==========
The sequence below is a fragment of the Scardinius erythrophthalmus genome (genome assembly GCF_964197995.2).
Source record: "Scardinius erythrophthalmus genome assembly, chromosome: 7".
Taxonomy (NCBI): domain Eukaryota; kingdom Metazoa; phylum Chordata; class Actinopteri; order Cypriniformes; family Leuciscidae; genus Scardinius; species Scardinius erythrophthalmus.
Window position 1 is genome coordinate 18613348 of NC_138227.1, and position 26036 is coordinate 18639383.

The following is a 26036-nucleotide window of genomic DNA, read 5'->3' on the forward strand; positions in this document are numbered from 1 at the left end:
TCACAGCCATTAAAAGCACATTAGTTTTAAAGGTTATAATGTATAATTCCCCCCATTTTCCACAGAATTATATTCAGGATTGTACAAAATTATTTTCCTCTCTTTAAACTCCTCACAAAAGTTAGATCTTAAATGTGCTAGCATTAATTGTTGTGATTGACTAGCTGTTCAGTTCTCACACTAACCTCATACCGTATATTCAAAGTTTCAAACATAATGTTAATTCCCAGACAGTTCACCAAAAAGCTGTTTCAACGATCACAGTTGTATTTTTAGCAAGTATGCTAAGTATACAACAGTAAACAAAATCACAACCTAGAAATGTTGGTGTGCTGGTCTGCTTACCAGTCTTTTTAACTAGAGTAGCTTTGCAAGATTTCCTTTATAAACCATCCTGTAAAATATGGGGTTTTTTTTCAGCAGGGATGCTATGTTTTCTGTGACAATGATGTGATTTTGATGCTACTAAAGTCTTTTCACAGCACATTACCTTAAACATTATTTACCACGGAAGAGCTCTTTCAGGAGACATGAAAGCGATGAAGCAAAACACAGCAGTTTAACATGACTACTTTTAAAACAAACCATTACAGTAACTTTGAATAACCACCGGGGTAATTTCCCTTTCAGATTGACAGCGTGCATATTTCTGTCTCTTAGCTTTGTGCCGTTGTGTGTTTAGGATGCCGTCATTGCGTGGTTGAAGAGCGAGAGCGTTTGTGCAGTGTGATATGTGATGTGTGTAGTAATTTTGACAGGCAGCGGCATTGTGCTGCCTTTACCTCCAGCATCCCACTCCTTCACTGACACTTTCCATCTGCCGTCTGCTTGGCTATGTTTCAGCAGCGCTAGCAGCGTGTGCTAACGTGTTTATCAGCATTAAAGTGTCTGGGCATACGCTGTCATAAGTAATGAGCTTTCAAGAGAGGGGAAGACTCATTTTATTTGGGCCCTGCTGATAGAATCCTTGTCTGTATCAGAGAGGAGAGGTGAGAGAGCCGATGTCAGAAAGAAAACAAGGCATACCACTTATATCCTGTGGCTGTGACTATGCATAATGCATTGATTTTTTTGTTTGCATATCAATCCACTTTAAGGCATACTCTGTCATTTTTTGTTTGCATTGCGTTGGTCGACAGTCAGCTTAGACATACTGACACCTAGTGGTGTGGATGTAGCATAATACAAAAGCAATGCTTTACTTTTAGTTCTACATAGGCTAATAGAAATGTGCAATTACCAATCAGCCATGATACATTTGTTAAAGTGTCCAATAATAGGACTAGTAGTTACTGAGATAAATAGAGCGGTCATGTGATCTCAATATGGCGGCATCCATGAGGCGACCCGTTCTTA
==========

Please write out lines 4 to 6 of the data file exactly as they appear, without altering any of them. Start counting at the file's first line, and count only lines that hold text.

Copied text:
Window position 1 is genome coordinate 18613348 of NC_138227.1, and position 26036 is coordinate 18639383.

The following is a 26036-nucleotide window of genomic DNA, read 5'->3' on the forward strand; positions in this document are numbered from 1 at the left end:
TCACAGCCATTAAAAGCACATTAGTTTTAAAGGTTATAATGTATAATTCCCCCCATTTTCCACAGAATTATATTCAGGATTGTACAAAATTATTTTCCTCTCTTTAAACTCCTCACAAAAGTTAGATCTTAAATGTGCTAGCATTAATTGTTGTGATTGACTAGCTGTTCAGTTCTCACACTAACCTCATACCGTATATTCAAAGTTTCAAACATAATGTTAATTCCCAGACAGTTCACCAAAAAGCTGTTTCAACGATCACAGTTGTATTTTTAGCAAGTATGCTAAGTATACAACAGTAAACAAAATCACAACCTAGAAATGTTGGTGTGCTGGTCTGCTTACCAGTCTTTTTAACTAGAGTAGCTTTGCAAGATTTCCTTTATAAACCATCCTGTAAAATATGGGGTTTTTTTTCAGCAGGGATGCTATGTTTTCTGTGACAATGATGTGATTTTGATGCTACTAAAGTCTTTTCACAGCACATTACCTTAAACATTATTTACCACGGAAGAGCTCTTTCAGGAGACATGAAAGCGATGAAGCAAAACACAGCAGTTTAACATGACTACTTTTAAAACAAACCATTACAGTAACTTTGAATAACCACCGGGGTAATTTCCCTTTCAGATTGACAGCGTGCATATTTCTGTCTCTTAGCTTTGTGCCGTTGTGTGTTTAGGATGCCGTCATTGCGTGGTTGAAGAGCGAGAGCGTTTGTGCAGTGTGATATGTGATGTGTGTAGTAATTTTGACAGGCAGCGGCATTGTGCTGCCTTTACCTCCAGCATCCCACTCCTTCACTGACACTTTCCATCTGCCGTCTGCTTGGCTATGTTTCAGCAGCGCTAGCAGCGTGTGCTAACGTGTTTATCAGCATTAAAGTGTCTGGGCATACGCTGTCATAAGTAATGAGCTTTCAAGAGAGGGGAAGACTCATTTTATTTGGGCCCTGCTGATAGAATCCTTGTCTGTATCAGAGAGGAGAGGTGAGAGAGCCGATGTCAGAAAGAAAACAAGGCATACCACTTATATCCTGTGGCTGTGACTATGCATAATGCATTGATTTTTTTGTTTGCATATCAATCCACTTTAAGGCATACTCTGTCATTTTTTGTTTGCATTGCGTTGGTCGACAGTCAGCTTAGACATACTGACACCTAGTGGTGTGGATGTAGCATAATACAAAAGCAATGCTTTACTTTTAGTTCTACATAGGCTAATAGAAATGTGCAATTACCAATCAGCCATGATACATTTGTTAAAGTGTCCAATAATAGGACTAGTAGTTACTGAGATAAATAGAGCGGTCATGTGATCTCAATATGGCGGCATCCATGAGGCGACCCGTTCTTA